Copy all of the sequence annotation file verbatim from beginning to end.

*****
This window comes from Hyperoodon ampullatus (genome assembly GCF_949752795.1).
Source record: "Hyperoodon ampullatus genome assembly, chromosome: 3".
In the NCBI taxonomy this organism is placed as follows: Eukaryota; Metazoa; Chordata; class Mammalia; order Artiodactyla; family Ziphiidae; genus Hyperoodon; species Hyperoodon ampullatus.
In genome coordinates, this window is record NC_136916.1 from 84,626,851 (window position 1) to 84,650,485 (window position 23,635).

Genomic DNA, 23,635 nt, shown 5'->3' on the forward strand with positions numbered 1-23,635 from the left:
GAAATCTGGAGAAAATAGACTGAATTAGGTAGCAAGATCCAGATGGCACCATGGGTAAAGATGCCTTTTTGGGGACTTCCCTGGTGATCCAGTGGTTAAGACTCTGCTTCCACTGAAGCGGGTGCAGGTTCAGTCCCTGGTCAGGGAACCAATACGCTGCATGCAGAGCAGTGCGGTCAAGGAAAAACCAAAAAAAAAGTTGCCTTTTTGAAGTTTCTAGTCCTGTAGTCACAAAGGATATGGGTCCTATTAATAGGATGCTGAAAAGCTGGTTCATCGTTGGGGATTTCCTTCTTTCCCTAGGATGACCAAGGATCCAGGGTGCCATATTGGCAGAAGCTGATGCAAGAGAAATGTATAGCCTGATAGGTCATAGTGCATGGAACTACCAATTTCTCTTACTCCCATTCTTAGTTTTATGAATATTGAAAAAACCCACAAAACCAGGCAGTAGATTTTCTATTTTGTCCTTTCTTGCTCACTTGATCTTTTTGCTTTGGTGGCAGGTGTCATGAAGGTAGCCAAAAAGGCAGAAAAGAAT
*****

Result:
This window comes from Hyperoodon ampullatus (genome assembly GCF_949752795.1).
Source record: "Hyperoodon ampullatus genome assembly, chromosome: 3".
In the NCBI taxonomy this organism is placed as follows: Eukaryota; Metazoa; Chordata; class Mammalia; order Artiodactyla; family Ziphiidae; genus Hyperoodon; species Hyperoodon ampullatus.
In genome coordinates, this window is record NC_136916.1 from 84,626,851 (window position 1) to 84,650,485 (window position 23,635).

Genomic DNA, 23,635 nt, shown 5'->3' on the forward strand with positions numbered 1-23,635 from the left:
GAAATCTGGAGAAAATAGACTGAATTAGGTAGCAAGATCCAGATGGCACCATGGGTAAAGATGCCTTTTTGGGGACTTCCCTGGTGATCCAGTGGTTAAGACTCTGCTTCCACTGAAGCGGGTGCAGGTTCAGTCCCTGGTCAGGGAACCAATACGCTGCATGCAGAGCAGTGCGGTCAAGGAAAAACCAAAAAAAAAGTTGCCTTTTTGAAGTTTCTAGTCCTGTAGTCACAAAGGATATGGGTCCTATTAATAGGATGCTGAAAAGCTGGTTCATCGTTGGGGATTTCCTTCTTTCCCTAGGATGACCAAGGATCCAGGGTGCCATATTGGCAGAAGCTGATGCAAGAGAAATGTATAGCCTGATAGGTCATAGTGCATGGAACTACCAATTTCTCTTACTCCCATTCTTAGTTTTATGAATATTGAAAAAACCCACAAAACCAGGCAGTAGATTTTCTATTTTGTCCTTTCTTGCTCACTTGATCTTTTTGCTTTGGTGGCAGGTGTCATGAAGGTAGCCAAAAAGGCAGAAAAGAAT